However, the exemplary high speed drive 14 of FIG. 2A requires an output frequency fu of several kHz on the load side, so that the load-side pulse converter 6 must have a pulse frequency fpL that is several times higher than fpN. This excludes the use of IGBT's as disconnectable current rectifier valves, as employed in the conventional inverter 2 of FIG. 1A. Rather, disconnectable semiconductor switches 18A are used to suit the operating case at hand. Self-blocking field effect transistors 20, also referred to as MOSFET's, can be used as semiconductor switches 18A to generate an intermediate circuit voltage Uz of 325 V from the line voltage uN of 230 V. When reverse-biased, such MOSFET's 20 tend to represent parasitic diodes with very poor dynamic properties which can cause high switching losses. To keep these switching losses low, the MOSFET 20 is connected to two diodes 22 and 24. The diode 22 which is connected in series with the MOSFET 20 operates as a decoupling diode, whereas the diode 24, which is connected antiparallel, i.e. reverse-biased, to the series connection of diode 22 and MOSFET 20, operates as a free-wheeling diode. The decoupling diode 22 is implemented as a Schottky diode made of silicon which is known to have small forward losses. In view of the high pulse frequency fpL, the free-wheeling diode 24 in the free-wheeling circuit is a Schottky diode made of silicon carbide. Accordingly, the semiconductor switch operating 18A as a disconnectable current rectifier valve of the self-commutated load-side current converter 6 has low switching losses at a high pulse frequency fpL. FIG. 2C shows the load current iL, the output voltage uL and the voltage uLG of the corresponding fundamental oscillation over one period of the converter 6.

If the conventional inverter 2 of FIG. 1A were used to supply power to a high-speed drive from a three-phase 230 V power line 10, at least the load-side self-commutated pulse converter 6, if not the entire inverter 2, would have to be oversized because the power available from an IGBT pulse converter decreases when the pulse frequency fpL increases from a nominal starting frequency. At least the load-side self-commutated current converter 6 would hence have to be oversized so as to be able to operate a high-speed drive using a conventional inverter 2. This would result in higher losses which must be dissipated, reducing the overall efficiency. The space taken up by the inverter 2 would also increase significantly. Even if the conventional inverter 2 were selected from the next higher load class, this problem may still exist, since both the nominal pulse frequency and the maximum pulse frequency of such inverter may be lower. This can happen, in particular, when an inverter of the next-higher load class incorporates a different technology.

FIG. 3A shows a schematic circuit diagram of a second embodiment of an inverter according to the invention, generally designated by reference numeral 2B. The exemplary inverter 2B derives power, for example, from an on-board mains 10 at a voltage of 115V and frequency of 400 Hz. The load 14 is represented here by a drive which is frequently driven in generator mode and used, for example, in airplanes. The high frequency fN=400 Hz of the on-board mains 10 and the weight of the line filter 12 which should be as low as possible, mandates that the line-side self-commutated pulse converter 4 is operated at a rather high pulse frequency fpN. FIG. 3B shows the line current iN, the line voltage uN and the input voltage uE of the line-side self-commutated pulse converter 4 for one phase during a line voltage period. The load 14 powered by the load-side self-commutated pulse converter 6, on the other hand, does not require such high frequency. The pulse frequency fpL of the load-side self-commutated pulse converter 6 therefore need not be particularly high. For this reason, the disconnectable current rectifier valves 18B of the load-side selfcommutated pulse converter 6 can be implemented using IGBT's, like in the conventional converter 2 of FIG. 1A, whereas the disconnectable current rectifier valves 16B of the line-side self-commutated pulse converter 4 in the embodiment of FIG. 3A are identical to the disconnectable current rectifier valves 18A of the self-commutated pulse converter 4 on the load side of the inverter 2A depicted in FIG. 2A. The inverter 2B therefore corresponds to the inverter 2A of FIG. 2A, with the elements of the pulse converters 4 and 6 being interchanged. FIG. 3C shows the load current iL, the output voltage uL and the voltage uLG of the corresponding fundamental oscillation over one period of the converter 6.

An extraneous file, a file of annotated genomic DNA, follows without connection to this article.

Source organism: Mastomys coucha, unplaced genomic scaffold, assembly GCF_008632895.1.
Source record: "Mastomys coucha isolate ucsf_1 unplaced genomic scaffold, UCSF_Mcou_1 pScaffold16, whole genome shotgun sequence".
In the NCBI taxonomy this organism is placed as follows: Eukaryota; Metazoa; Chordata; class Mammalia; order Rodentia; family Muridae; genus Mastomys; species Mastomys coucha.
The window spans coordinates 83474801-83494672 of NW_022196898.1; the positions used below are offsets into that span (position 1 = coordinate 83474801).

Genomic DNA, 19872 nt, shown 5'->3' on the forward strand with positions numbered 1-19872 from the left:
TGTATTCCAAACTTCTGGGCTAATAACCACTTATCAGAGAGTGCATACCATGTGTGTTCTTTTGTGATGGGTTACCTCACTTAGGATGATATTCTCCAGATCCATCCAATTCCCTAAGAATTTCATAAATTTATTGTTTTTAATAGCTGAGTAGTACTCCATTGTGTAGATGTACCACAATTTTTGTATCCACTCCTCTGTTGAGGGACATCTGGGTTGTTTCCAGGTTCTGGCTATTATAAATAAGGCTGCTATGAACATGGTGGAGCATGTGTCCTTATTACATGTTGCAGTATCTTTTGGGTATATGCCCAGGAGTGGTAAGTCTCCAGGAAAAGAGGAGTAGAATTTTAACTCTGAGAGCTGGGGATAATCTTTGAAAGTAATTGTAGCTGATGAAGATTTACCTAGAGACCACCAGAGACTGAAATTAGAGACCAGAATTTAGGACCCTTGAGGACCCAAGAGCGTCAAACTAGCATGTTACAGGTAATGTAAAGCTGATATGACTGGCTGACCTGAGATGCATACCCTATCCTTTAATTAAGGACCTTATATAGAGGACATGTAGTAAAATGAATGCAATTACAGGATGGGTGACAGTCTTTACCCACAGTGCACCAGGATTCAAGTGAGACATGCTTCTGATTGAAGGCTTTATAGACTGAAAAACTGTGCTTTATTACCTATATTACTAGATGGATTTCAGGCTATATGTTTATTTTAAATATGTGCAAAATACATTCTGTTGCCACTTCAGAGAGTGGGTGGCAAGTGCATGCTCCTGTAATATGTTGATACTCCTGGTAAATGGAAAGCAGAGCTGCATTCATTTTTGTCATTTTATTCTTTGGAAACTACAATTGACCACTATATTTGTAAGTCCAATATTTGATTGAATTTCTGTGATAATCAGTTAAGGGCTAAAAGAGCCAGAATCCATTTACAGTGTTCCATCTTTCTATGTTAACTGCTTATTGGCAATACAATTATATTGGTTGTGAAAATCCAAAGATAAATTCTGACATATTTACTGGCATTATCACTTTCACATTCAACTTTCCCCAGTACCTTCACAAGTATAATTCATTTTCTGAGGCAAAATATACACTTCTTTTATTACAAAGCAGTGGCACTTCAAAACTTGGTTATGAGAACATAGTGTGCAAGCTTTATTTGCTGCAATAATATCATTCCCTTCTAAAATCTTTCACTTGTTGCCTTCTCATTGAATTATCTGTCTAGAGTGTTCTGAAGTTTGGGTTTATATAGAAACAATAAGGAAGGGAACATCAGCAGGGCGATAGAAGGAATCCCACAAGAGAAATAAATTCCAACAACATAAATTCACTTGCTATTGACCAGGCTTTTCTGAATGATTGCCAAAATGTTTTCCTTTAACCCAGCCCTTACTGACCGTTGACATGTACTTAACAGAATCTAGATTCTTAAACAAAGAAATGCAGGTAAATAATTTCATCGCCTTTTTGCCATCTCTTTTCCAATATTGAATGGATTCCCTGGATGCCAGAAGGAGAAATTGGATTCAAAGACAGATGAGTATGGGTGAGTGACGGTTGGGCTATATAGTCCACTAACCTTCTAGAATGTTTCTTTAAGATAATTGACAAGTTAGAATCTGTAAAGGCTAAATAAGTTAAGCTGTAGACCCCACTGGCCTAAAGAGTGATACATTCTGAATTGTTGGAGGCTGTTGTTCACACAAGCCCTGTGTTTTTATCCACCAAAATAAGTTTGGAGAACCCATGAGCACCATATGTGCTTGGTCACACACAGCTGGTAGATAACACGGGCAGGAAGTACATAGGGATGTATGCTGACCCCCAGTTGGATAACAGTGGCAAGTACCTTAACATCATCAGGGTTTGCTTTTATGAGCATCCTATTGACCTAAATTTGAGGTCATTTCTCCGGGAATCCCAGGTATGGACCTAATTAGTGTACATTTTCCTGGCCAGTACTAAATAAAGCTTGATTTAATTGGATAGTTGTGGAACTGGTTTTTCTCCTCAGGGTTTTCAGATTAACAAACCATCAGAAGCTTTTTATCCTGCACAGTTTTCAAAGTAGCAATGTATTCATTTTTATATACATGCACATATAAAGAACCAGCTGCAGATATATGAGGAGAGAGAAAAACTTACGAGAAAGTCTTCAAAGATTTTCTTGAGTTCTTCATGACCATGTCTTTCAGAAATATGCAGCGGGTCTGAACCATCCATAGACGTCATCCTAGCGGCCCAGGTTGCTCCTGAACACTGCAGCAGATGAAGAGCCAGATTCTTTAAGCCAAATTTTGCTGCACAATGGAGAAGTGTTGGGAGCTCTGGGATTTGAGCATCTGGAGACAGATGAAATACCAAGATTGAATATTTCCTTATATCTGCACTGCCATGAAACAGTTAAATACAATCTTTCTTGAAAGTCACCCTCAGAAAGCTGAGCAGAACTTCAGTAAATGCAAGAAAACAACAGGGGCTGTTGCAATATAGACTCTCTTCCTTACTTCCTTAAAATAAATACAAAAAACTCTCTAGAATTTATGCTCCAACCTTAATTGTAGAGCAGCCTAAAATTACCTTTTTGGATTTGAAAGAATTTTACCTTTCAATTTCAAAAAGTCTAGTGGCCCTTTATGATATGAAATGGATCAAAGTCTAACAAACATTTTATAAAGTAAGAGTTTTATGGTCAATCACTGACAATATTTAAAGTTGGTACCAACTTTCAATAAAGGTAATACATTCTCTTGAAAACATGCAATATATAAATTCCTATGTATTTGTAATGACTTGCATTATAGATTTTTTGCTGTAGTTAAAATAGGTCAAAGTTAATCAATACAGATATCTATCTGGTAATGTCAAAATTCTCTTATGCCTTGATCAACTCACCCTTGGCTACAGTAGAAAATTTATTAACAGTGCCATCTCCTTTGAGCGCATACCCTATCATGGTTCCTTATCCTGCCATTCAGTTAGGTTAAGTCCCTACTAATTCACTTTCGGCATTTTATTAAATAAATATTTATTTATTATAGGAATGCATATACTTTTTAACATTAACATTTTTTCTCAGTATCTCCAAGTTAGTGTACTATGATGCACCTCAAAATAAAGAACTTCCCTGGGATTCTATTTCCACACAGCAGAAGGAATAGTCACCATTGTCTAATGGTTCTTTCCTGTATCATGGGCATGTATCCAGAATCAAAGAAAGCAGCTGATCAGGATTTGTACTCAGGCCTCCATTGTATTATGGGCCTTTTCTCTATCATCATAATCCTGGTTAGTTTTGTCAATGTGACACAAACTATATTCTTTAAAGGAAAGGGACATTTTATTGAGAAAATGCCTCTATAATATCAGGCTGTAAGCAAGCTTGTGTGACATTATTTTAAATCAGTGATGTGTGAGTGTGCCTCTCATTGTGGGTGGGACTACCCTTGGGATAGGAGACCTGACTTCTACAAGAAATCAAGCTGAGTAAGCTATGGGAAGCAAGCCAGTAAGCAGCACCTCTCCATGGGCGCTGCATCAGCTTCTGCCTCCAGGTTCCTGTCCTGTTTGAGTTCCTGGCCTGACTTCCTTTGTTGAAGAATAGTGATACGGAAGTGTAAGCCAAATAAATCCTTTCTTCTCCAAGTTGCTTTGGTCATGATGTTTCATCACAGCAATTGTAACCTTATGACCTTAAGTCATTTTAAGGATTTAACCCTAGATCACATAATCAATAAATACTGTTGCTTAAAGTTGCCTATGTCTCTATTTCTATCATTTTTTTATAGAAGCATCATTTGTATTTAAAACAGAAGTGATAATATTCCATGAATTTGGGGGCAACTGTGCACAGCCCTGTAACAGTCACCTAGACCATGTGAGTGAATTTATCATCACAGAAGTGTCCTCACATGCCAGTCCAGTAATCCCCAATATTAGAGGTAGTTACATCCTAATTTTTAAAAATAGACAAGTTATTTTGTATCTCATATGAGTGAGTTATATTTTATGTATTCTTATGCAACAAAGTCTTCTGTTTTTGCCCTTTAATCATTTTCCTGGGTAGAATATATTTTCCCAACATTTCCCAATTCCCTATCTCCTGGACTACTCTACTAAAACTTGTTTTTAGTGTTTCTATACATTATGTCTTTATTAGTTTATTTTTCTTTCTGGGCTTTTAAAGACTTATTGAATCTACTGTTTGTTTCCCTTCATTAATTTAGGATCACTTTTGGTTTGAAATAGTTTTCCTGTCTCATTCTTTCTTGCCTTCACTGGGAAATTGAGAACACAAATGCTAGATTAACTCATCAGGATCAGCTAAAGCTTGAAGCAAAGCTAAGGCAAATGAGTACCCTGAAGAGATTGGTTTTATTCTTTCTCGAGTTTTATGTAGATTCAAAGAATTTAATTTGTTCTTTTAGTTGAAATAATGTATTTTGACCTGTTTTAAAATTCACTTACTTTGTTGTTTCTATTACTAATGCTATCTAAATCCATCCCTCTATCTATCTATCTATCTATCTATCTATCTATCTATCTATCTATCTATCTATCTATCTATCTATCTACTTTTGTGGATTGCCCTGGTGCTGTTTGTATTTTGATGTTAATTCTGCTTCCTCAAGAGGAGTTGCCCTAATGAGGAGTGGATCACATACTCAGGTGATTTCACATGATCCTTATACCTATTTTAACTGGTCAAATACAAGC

FIG. 4A illustrates a schematic circuit diagram of a third embodiment of an inverter according to the present invention, generally designated by reference numeral 2C. The diagram of FIG. 4A can represent, for example, a high-speed drive deriving power from a 400 V power line 10 operating at a line frequency of 50 Hz or 60 Hz. The pulse frequency fpN of the line-side self-commutated pulse converter 4 is hence relatively small, so that the disconnectable current rectifier valves 16C are implemented as IGBT's. Because the semiconductor components are powered from a 400 V mains, they have to be designed to withstand a voltage of typically 1200 V. Since bipolar silicon diodes of this voltage class have a significant storage charge causing high switching losses, free-wheeling Schottky diodes are employed which do not store charge and to do not cause dynamic losses. Only Schottky diodes based on silicon carbide can be used at voltages of 1200 V and above. FIG. 4B shows the line current iN, the line voltage uN and the input voltage uE of the line-side self-commutated pulse converter 4 for one phase during a line voltage period.